Secondly, and much More important: there is no way to disconnect the ‘liberty’ – freedom of conscience, religion, opinion and union from the economic reality! Hungry people can not be free. In Parashat B’Har the liberation of slaves on the Jubilee is inseparable from the ‘Agrarian Reform’ where the liberated man gets a piece of land (that was owned in the past by his family). If he will not get it, he will have to work for the land owners and sooner or later he will loose again his freedom. In an agricultural society the land is the main means of production, and the one who is forced to sell land that was inherited finds himself at the end, selling his children for slavery. In the modern society money and knowledge are the main means of production, and someone who has no money and no education, his ‘liberty’ and ‘rights’ are very limited although they are anchored in the state’s law.
Shmita in Parashat B’Har
The commands of Shmita and Yovel in Parashat B’Har are not an improved Marxist platform nor are they are a different system to close the social economic gap. Parashat B’Har has a moral educational purpose not only for the relationships between the poor – and the rich, but also or mainly, in the relationship between humans and God: the internalizing the fact that you should never say: ”My power and the might of my hand hath gotten me this wealth” (Deuteronomy 8:17), even if we achieved our property with work and skill, there is always a supreme partner to it. If we give up some of our property in favor of the needy and weak, it is “for all things come of Thee, and of Thine own have we given Thee. For we are strangers before Thee, and sojourners, as all our fathers were: our days on the earth are as a shadow, and there is no abiding” (Chronicals 1, 29:14-15).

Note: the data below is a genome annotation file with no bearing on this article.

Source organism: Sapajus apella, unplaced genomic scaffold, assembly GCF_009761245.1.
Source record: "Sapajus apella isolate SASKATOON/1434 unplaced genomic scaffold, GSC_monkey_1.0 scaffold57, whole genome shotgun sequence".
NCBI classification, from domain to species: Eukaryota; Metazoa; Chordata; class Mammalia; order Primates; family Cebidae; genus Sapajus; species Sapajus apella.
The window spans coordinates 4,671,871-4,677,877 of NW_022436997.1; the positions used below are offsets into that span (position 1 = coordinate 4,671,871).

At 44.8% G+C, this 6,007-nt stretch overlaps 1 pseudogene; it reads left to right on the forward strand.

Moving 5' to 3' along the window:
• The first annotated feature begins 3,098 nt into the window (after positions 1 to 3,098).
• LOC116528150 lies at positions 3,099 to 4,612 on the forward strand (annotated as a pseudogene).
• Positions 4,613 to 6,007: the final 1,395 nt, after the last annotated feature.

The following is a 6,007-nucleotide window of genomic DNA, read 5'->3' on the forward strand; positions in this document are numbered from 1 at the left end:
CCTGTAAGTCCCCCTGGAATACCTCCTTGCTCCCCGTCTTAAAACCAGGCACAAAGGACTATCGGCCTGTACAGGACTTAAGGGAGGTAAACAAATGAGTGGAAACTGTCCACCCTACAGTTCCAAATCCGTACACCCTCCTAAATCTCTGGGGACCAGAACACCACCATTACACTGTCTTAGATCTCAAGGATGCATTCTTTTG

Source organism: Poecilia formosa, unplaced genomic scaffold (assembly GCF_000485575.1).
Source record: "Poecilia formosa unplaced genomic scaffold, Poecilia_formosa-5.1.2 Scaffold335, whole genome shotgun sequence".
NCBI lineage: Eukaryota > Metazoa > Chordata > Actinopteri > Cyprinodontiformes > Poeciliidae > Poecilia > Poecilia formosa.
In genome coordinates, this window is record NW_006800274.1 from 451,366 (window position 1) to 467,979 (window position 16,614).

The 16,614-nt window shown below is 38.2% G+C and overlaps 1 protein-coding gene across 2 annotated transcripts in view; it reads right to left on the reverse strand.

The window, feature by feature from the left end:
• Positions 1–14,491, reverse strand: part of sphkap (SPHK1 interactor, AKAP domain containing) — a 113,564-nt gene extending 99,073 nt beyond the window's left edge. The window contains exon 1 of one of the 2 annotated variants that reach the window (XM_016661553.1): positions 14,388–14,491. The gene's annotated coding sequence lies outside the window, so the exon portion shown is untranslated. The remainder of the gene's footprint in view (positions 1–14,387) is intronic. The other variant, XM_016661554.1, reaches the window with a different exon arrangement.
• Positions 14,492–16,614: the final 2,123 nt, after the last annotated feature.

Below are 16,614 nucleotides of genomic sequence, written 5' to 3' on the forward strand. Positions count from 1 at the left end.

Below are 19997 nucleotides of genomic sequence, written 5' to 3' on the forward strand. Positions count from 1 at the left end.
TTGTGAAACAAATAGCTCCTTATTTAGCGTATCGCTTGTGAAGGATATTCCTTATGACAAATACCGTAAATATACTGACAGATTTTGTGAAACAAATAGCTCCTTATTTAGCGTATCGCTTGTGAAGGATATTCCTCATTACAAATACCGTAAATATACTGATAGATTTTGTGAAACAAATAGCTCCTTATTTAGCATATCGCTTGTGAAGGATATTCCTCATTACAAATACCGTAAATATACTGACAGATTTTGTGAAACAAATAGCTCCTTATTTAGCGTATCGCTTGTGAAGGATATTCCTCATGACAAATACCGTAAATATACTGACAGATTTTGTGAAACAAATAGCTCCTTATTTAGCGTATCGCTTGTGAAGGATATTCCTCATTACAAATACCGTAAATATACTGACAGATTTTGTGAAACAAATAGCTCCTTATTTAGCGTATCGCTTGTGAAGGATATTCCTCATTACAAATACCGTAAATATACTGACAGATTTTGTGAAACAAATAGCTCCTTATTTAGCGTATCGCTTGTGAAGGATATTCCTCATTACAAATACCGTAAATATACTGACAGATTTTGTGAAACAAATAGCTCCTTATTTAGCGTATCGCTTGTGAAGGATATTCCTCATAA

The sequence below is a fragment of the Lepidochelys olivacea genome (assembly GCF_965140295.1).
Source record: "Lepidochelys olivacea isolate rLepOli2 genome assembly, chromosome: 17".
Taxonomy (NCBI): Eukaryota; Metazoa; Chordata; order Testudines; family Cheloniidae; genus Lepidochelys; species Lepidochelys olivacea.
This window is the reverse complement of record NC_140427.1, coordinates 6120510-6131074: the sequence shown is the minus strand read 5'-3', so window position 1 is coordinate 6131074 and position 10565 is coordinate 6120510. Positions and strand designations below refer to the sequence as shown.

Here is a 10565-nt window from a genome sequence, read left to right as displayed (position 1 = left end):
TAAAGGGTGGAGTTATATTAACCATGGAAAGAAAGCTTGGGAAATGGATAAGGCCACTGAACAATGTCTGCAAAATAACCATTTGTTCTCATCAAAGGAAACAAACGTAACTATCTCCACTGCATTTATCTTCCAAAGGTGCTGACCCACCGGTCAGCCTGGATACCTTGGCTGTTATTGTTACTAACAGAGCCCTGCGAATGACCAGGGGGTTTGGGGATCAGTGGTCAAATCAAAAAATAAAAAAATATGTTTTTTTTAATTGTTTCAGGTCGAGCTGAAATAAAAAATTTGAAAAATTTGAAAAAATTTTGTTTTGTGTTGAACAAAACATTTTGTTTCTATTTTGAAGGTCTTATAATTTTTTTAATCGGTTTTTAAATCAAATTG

We have to keep and nurture the Israeli society as a society of justice and not as a society of charity. We have to internalize the priorities that the Rambam outlined in “8 ranks of justice” – the highest rank is to enable the poor to make his own living by making him a partner in a business or giving him a job, so he will not need charity. There are people in the society who are not able to make a living: old people and children, and sick and handicapped people. These people deserve the support of the society (charity), but in Israeltoday there are thousands of people who are capable and want to work, but do not find a job, and tens of thousands who work a full time job, but do not earn a living! The Wisconsin plan was supposed to return unemployed people to work, but as the Kuzari said: your intentions are good but not your deeds.
We have the obligation to liberate all the poor people of our country from poverty and to ensure the right of every citizen in the State of Israel to make a living for himself and for his family.